A proposed class action claims Infinity Management and Investments and one of its property owners have violated state law by assessing tenants cleaning and damage charges for normal wear and tear.
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The 19-page lawsuit more specifically alleges that the property managers wrongfully retain tenants’ security deposits—and even assess additional charges beyond the deposits—to cover ordinary wear and tear to paint and flooring in their units. According to the suit, such cleaning and damage charges are expressly prohibited by state laws that aim to protect tenants from “predatory” landlord practices.
As the case tells it, Infinity Management specializes in managing properties that cater to low-income and senior tenants. Per the complaint, its apartment complexes—located throughout Montana, California, Idaho, Nevada, North Dakota and Oregon—qualify for government subsidies under affordable housing programs such as the U.S. Department of Housing and Urban Development’s Section 8 program and the U.S. Department of Agriculture’s Section 515 program.
The filing contends that the defendants “prey on the poor and the elderly” in that the companies know that “few, if any, of their residents will seek legal redress” for the allegedly unlawful conduct. Their tenants—who are among the most vulnerable populations in their communities—typically lack access to resources needed to shine light on exploitative practices or enforce their rights under state law, the lawsuit relays.
“[The defendants] know charges for ordinary wear and tear are illegal, and they know their tenants are the members of their communities least able to afford to pay those charges,” the suit asserts. “They expect, however, that their tenants lack the sophistication and resources to hold them accountable for the illegal charges.”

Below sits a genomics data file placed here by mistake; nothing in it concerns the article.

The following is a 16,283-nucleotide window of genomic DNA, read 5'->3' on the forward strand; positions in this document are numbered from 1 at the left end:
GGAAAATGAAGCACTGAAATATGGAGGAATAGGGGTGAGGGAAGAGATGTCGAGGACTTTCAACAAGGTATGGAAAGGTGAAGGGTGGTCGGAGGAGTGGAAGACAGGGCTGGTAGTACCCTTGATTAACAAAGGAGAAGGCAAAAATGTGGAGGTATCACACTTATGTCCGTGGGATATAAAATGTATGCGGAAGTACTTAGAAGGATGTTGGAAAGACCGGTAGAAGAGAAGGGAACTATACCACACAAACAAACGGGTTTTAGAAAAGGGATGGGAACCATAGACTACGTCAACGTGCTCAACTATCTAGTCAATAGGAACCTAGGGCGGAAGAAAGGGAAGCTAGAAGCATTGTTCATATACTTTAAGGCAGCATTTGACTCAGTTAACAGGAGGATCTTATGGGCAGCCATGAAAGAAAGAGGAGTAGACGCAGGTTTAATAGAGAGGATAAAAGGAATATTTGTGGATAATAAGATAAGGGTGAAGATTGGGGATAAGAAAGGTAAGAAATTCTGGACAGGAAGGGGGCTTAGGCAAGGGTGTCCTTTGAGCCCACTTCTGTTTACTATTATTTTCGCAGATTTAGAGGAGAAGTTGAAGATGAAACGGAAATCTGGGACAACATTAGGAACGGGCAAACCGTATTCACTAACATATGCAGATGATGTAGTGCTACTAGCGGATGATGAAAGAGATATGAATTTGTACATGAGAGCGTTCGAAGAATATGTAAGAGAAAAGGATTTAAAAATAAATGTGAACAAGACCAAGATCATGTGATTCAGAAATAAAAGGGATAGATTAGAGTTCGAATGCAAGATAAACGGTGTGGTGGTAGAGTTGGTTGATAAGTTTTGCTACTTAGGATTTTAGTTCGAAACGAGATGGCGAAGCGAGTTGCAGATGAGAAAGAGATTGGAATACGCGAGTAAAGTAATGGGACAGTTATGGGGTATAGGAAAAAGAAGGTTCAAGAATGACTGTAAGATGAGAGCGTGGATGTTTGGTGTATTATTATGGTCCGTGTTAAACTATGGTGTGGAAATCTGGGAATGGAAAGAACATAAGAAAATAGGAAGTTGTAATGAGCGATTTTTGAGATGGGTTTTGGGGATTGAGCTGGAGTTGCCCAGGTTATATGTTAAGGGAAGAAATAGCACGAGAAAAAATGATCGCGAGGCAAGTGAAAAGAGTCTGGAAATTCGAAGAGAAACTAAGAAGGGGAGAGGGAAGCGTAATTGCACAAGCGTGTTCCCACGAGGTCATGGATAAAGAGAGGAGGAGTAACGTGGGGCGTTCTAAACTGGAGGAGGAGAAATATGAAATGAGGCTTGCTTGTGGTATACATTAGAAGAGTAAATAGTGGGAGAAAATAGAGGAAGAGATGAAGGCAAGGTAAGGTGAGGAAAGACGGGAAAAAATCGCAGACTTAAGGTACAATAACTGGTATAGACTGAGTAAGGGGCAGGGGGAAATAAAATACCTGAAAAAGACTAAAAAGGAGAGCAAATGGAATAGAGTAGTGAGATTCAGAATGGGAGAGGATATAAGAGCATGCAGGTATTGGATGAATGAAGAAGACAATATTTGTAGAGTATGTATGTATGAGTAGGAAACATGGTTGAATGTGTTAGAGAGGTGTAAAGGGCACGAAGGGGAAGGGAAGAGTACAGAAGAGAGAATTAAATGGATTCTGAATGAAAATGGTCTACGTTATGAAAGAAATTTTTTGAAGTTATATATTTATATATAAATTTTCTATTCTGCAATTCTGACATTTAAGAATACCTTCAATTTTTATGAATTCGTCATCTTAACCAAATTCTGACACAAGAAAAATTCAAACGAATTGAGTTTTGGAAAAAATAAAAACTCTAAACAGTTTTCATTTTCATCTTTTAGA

To make matters worse, the case claims, the property managers, when a tenant’s charges exceed their security deposits, send any unpaid amounts to collections.
“This further degrades the financial health of the tenants by impacting their credit, which in turn makes access to credit more difficult and the cost of credit more expensive,” the complaint adds.
According to the filing, the plaintiff in April 2023 moved out of the Colorado Village Apartments, a complex located in Whitefish, Montana, and owned by co-defendant Whitefish Investment Group. Included in the list of estimated move-out charges that Infinity Management assessed the woman was a $260 fee for paint touch-ups and a $180 charge for carpet cleaning, the lawsuit says.
In addition, the plaintiff claims Infinity Management unfairly sent her unpaid charges to a collection agency even though she had waited months for the company to issue her a document listing the final amount she owed.
The suit notes that Infinity Management owns the following properties in Montana:
Ashley Creek Court Apartments
Aspen Place Apartments
Colorado Village Apartments
Columbia Arms Apartment
Cottages At Edna Court
Depot Place Apartments
Meadowlark Vista (Ronan)
Maple Street Cottages
Kalispell Senior Apartments
Spring Creek Apartments
Spring Creek Apartments 2
Sunny Slope Vista Apartments
Superior Commons Apartments
Teakettle Vista Apartments
Teakettle Vista II Apartments
Treasure Manor Apartments
The Riverside Apartments
Treasure Manor Apartment
Two Mile Vista Apartments
Two Rivers Apartments
Yellowstone Commons Apartments
Westgate Senior Apartments
Westwind Village Apartments
The lawsuit looks to represent any residential tenants of any property managed by Infinity Management who, during the statute of limitations period, were charged any amount for normal wear and tear that is prohibited by state law. The suit adds that this covers those whose charges were in excess of the actual costs, even if charging for normal wear and tear is not prohibited by state law.
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